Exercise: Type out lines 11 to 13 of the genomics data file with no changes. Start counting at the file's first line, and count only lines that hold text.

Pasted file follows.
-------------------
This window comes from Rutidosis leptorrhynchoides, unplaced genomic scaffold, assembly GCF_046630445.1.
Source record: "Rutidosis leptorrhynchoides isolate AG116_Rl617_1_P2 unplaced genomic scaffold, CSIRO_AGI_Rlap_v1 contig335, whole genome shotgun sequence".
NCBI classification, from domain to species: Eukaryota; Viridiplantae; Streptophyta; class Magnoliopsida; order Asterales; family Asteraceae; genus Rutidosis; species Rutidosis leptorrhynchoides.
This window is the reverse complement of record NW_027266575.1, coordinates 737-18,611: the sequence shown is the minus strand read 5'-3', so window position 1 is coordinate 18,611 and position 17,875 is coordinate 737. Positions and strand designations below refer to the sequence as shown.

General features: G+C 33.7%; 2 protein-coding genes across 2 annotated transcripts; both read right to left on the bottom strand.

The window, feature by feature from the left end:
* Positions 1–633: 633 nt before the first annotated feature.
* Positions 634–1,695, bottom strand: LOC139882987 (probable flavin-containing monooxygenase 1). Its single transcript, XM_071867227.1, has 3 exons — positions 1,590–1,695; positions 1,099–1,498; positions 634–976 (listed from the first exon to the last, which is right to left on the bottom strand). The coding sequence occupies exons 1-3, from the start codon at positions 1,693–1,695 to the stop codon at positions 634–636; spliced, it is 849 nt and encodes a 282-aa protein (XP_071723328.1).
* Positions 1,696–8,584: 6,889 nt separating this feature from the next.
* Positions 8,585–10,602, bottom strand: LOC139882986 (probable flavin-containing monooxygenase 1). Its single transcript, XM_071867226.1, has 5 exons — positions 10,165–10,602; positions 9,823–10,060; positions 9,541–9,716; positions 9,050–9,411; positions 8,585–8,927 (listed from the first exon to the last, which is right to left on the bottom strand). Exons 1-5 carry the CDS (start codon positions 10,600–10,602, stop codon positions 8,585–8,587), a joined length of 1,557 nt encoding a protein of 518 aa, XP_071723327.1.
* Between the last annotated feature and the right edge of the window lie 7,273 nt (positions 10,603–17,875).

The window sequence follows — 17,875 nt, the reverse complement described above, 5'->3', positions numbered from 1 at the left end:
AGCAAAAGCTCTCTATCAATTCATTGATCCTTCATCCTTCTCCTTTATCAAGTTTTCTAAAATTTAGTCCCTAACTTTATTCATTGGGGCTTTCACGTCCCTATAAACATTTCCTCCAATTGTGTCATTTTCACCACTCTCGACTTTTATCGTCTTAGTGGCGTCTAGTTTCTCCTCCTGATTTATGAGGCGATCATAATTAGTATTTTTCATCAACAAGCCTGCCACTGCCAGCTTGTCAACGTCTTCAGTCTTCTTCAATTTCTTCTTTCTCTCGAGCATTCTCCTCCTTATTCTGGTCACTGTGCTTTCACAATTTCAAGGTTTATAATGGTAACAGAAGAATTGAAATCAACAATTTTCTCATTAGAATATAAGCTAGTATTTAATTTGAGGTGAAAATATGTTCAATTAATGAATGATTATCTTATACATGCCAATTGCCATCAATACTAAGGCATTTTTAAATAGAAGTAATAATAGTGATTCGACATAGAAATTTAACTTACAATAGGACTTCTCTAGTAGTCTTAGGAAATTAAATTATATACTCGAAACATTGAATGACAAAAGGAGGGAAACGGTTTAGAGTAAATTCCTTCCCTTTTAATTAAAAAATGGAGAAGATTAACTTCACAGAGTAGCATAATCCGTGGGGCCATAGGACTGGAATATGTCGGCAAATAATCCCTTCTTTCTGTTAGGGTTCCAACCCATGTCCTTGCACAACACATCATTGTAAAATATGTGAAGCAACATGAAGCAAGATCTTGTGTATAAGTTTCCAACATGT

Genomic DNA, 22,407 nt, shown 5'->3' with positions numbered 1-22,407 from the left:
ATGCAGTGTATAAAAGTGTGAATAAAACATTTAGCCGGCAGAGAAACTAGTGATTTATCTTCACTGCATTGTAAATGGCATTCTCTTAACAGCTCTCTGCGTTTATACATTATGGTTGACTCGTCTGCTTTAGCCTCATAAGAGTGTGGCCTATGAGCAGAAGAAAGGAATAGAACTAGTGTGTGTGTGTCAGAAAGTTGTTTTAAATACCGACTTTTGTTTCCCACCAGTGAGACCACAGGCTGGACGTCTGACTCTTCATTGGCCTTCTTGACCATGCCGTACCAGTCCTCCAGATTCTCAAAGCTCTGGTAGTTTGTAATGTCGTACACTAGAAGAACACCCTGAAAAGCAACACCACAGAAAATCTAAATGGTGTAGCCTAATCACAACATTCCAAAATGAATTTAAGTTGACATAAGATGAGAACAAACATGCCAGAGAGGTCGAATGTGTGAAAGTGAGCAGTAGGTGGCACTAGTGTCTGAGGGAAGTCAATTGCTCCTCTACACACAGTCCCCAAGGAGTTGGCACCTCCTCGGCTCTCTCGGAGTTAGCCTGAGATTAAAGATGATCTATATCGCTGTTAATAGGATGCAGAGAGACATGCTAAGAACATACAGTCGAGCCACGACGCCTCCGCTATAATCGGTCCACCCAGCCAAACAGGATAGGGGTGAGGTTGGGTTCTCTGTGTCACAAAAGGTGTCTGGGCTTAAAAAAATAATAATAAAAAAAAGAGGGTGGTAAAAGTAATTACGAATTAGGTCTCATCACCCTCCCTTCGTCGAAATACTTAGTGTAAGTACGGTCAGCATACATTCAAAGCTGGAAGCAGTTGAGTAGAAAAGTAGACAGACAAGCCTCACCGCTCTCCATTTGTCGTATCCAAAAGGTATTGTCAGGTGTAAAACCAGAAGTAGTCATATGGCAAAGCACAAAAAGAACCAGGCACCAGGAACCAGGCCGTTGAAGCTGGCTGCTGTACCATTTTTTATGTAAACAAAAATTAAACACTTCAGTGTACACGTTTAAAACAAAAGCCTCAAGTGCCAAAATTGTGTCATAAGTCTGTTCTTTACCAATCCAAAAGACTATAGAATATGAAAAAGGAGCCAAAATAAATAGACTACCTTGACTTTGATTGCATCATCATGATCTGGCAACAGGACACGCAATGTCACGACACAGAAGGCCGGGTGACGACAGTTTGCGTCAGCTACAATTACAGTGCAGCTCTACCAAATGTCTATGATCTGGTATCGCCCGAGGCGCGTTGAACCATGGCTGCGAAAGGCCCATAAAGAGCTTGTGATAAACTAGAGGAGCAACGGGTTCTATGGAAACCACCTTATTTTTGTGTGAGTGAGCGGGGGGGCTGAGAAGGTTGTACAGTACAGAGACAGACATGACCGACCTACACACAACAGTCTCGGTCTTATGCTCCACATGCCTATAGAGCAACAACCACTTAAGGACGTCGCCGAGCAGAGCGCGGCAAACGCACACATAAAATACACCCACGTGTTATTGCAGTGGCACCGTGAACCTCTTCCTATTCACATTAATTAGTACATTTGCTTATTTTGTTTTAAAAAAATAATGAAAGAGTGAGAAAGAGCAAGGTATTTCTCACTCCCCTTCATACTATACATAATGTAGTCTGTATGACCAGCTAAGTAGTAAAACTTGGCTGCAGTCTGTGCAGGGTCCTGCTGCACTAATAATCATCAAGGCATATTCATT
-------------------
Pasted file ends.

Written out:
* Between the last annotated feature and the right edge of the window lie 7,273 nt (positions 10,603–17,875).

The window sequence follows — 17,875 nt, the reverse complement described above, 5'->3', positions numbered from 1 at the left end:
AGCAAAAGCTCTCTATCAATTCATTGATCCTTCATCCTTCTCCTTTATCAAGTTTTCTAAAATTTAGTCCCTAACTTTATTCATTGGGGCTTTCACGTCCCTATAAACATTTCCTCCAATTGTGTCATTTTCACCACTCTCGACTTTTATCGTCTTAGTGGCGTCTAGTTTCTCCTCCTGATTTATGAGGCGATCATAATTAGTATTTTTCATCAACAAGCCTGCCACTGCCAGCTTGTCAACGTCTTCAGTCTTCTTCAATTTCTTCTTTCTCTCGAGCATTCTCCTCCTTATTCTGGTCACTGTGCTTTCACAATTTCAAGGTTTATAATGGTAACAGAAGAATTGAAATCAACAATTTTCTCATTAGAATATAAGCTAGTATTTAATTTGAGGTGAAAATATGTTCAATTAATGAATGATTATCTTATACATGCCAATTGCCATCAATACTAAGGCATTTTTAAATAGAAGTAATAATAGTGATTCGACATAGAAATTTAACTTACAATAGGACTTCTCTAGTAGTCTTAGGAAATTAAATTATATACTCGAAACATTGAATGACAAAAGGAGGGAAACGGTTTAGAGTAAATTCCTTCCCTTTTAATTAAAAAATGGAGAAGATTAACTTCACAGAGTAGCATAATCCGTGGGGCCATAGGACTGGAATATGTCGGCAAATAATCCCTTCTTTCTGTTAGGGTTCCAACCCATGTCCTTGCACAACACATCATTGTAAAATATGTGAAGCAACATGAAGCAAGATCTTGTGTATAAGTTTCCAACATGT